Should you restrict how much your toddler eats?
The answer is: it depends on how you do it.
Wholesale restriction — “I never give my child sugar.” — is usually a big mistake, but so is unfettered access to the pantry.
Research shows that restricting foods makes kids really, really want to eat the forbidden fruits (you know what happened in the original story). The result is typically counterproductive: your kids end up eating (or at least craving) more of the foods you want them to avoid. They also end up consuming more calories overall.
On the other end of the spectrum, research shows that kids who are given too much of a free rein eat fewer fruits and vegetables than children who are given more guidance. And these kids also end up consuming more calories overall.
So what works? A moderate amount of restriction. (Like Goldilocks, you have to strike a balance.)
2-6 year olds now consume 182 more calories each day than they did 30 years ago.
And those additional calories aren’t coming from apple slices and carrot sticks either. They’re coming primarily from desserts, salty snacks, candy and fruit drinks.
So you can’t just sit back and do nothing.
Proponents of Ellyn Satter’s Division of Responsibility in Feeding are particularly attuned to this issue and often tell me that they allow their children to eat as much as they want, even when it comes to treats. But these parents are getting Satter’s message wrong.
Contrary to popular interpretation, Ellyn Satter’s Division of Responsibility doesn’t mean letting kids go wild.
The idea behind Ellyn Satter’s Division of Responsibility in Feeding is that children inherently know how much they should eat, and so don’t need to be pressured by their parents to eat more, to eat less, or even to eat anything at all.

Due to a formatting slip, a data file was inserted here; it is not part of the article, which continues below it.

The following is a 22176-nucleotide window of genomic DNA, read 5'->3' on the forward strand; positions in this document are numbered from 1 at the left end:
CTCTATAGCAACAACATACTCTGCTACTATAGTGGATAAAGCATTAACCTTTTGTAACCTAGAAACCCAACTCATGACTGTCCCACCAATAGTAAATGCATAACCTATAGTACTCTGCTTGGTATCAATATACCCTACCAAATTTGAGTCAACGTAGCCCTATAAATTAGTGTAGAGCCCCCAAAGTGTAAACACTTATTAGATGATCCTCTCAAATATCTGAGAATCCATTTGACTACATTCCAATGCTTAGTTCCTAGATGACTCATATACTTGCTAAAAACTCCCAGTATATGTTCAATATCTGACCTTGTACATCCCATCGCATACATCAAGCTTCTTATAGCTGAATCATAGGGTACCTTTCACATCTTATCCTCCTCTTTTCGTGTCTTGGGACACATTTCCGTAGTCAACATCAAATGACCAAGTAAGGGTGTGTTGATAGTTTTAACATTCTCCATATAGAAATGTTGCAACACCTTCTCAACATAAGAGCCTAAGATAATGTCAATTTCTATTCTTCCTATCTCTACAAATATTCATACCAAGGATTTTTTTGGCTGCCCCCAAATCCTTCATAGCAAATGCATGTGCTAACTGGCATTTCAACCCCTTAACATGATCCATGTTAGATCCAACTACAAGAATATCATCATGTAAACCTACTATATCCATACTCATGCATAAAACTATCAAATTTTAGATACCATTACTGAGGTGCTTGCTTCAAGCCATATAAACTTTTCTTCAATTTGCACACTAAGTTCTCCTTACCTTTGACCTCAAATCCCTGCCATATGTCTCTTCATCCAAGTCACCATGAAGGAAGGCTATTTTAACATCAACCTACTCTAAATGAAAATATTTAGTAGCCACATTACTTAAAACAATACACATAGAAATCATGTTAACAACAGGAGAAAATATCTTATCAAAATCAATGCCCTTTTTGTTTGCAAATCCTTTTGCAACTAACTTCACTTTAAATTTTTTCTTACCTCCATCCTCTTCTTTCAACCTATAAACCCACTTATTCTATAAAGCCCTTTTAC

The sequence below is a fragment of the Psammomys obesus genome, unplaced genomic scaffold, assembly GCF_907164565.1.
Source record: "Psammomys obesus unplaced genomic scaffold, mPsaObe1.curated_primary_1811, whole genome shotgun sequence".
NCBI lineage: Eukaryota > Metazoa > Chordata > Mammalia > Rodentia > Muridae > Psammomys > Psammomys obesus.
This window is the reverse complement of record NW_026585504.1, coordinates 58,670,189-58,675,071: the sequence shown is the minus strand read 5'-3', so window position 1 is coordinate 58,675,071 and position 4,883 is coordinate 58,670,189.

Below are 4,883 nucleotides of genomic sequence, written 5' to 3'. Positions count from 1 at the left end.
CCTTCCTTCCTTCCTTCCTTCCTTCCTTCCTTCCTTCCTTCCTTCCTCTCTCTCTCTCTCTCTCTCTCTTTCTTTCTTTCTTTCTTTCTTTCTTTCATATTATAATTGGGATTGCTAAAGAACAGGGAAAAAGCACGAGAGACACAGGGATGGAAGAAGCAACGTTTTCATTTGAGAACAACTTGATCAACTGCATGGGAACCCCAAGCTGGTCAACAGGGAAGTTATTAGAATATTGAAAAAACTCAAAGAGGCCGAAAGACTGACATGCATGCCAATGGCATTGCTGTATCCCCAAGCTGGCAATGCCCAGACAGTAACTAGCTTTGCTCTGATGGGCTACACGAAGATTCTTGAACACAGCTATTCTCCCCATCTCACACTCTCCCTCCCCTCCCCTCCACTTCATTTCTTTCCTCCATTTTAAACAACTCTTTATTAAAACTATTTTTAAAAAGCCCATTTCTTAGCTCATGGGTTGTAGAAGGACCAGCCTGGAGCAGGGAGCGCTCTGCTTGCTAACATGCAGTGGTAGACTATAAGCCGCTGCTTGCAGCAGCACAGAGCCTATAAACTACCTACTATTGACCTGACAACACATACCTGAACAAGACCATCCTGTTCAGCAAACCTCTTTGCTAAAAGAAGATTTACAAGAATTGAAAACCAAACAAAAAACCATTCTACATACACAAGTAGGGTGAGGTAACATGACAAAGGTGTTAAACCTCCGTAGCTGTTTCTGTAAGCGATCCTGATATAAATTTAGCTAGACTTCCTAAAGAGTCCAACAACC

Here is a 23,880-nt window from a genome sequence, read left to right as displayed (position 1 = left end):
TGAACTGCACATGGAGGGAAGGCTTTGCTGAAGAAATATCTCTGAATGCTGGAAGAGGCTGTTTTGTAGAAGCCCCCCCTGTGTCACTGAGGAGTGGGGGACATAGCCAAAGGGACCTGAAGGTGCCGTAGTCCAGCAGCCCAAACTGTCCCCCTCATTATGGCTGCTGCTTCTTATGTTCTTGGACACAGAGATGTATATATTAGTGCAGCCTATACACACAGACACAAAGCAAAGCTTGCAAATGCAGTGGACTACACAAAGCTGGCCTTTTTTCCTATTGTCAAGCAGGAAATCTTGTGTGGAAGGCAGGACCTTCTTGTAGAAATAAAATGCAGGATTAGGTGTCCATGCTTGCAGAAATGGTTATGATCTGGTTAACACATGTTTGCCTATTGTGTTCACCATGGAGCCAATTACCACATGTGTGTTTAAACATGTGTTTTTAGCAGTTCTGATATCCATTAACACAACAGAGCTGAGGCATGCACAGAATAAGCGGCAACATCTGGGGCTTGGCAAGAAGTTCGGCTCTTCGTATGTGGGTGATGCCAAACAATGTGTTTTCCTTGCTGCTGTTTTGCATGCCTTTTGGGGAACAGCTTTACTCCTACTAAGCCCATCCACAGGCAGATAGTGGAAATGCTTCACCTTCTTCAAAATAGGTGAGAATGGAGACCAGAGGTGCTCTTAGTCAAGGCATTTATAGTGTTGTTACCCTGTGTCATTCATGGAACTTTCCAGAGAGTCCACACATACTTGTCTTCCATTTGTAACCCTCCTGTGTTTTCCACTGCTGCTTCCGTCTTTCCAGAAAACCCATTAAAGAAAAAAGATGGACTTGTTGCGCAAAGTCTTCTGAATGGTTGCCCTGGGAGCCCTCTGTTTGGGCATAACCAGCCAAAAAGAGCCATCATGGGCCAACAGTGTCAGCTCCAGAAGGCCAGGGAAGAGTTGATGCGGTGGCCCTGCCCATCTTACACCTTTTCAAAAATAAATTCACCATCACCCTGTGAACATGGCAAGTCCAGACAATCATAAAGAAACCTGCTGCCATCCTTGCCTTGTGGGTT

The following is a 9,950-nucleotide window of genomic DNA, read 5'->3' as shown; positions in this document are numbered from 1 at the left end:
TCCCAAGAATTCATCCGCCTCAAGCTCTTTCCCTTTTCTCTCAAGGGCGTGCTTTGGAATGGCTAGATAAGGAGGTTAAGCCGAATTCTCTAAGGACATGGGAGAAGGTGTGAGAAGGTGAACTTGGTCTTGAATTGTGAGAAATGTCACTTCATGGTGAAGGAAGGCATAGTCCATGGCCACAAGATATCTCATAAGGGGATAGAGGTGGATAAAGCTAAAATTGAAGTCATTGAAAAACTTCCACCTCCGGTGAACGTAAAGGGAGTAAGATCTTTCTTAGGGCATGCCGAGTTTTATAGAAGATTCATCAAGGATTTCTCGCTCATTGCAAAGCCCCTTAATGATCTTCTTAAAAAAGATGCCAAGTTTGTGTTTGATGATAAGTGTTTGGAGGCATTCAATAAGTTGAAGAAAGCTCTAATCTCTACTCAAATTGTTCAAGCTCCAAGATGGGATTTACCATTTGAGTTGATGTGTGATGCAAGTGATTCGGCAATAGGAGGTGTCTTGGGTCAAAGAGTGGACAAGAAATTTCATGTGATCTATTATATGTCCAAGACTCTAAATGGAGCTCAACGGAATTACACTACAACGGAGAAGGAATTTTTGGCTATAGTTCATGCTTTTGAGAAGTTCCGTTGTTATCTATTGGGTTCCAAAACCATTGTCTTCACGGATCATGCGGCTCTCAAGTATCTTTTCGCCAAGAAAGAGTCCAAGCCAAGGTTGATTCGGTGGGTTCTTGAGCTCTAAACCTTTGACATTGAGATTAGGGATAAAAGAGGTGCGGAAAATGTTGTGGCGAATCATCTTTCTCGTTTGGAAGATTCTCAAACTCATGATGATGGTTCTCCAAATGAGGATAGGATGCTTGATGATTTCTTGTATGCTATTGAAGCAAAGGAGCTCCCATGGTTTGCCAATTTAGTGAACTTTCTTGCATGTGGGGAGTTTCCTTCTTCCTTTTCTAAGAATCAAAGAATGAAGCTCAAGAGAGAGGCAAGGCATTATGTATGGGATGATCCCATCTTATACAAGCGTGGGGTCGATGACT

The Division of Responsibility stacks up like this:
- The parent is responsible for what, when, where.
- The child is responsible for how much and whether.
But even Satter thinks that sweets and treats have to be handled with care.
For instance, Satter recommends that parents limit kids to eating just one serving of dessert.
To counter the problem that restricting access to desirable foods enhances their allure, Satter suggests that parents occasionally offer their children unlimited access to sweets. (I don’t know what she means by occasionally, but I doubt Satter means more than once or twice a month. She probably means less.)
Satter doesn’t really mean unlimited though because there’s one caveat: the free-for-all is limited to the amount a kid can consume in one sit-down snacking session. When forced to sit at the table, most young children run out of attention before they run out of steam. Stomach-space is limited, but attention span even more so. It’s a brilliant, self-limiting system!
Eating at the table isn’t just a clever way to limit your kids’ consumption of cr*p without a struggle. It is also the right lifetime habit: people eat more when they graze-as-they-go instead of when they eat sitting at the table.
Read more about what Satter says about Using “Forbidden” Foods.
Children need structured guidance in order to eat right.
They also need to feel in control.
And that’s the beauty of Satter’s approach to sweets and treats: it combines structure and restraint in a way that doesn’t build up a rebellion.
1) Don’t demonize sweets and treats. Instead, teach your children how to fit them into their diets appropriately. Read Slacker’s Rule.
2) Consider letting your children decide when they eat their treats. Read Candy with Breakfast?
3) Let your kids indulge from time-to-time, but do it in a way that provides natural limits. Read Todd’s Law or the Guilt-Free Way to Say “Yes” to Sweets.
~ Changing the conversation from nutrition to habits. ~
http://www.ellynsatter.com accessed 8/31/2010.
Jansen, E., S. Mulkens, and A. Jansen. 2007. “Do Not Eat the Red Food!: Prohibition of Snacks Leads to Their Relatively Higher Consumption in Children.” Appetite 49(3): 572-77.
Patrick, H., T. A. Nicklas, S. O. Hughes, and M. Morales. 2005. “The Benefits of Authoritative Feeding Style: Caregiver Feeding Styles and Children’s Food Consumption Patterns.” Appetite 44(2): 243-49.
Piernas, C. and B. M. Popkin. 2010. “Trends in Snacking Among U.S. Children.” Health Affairs 29(3): 398-404.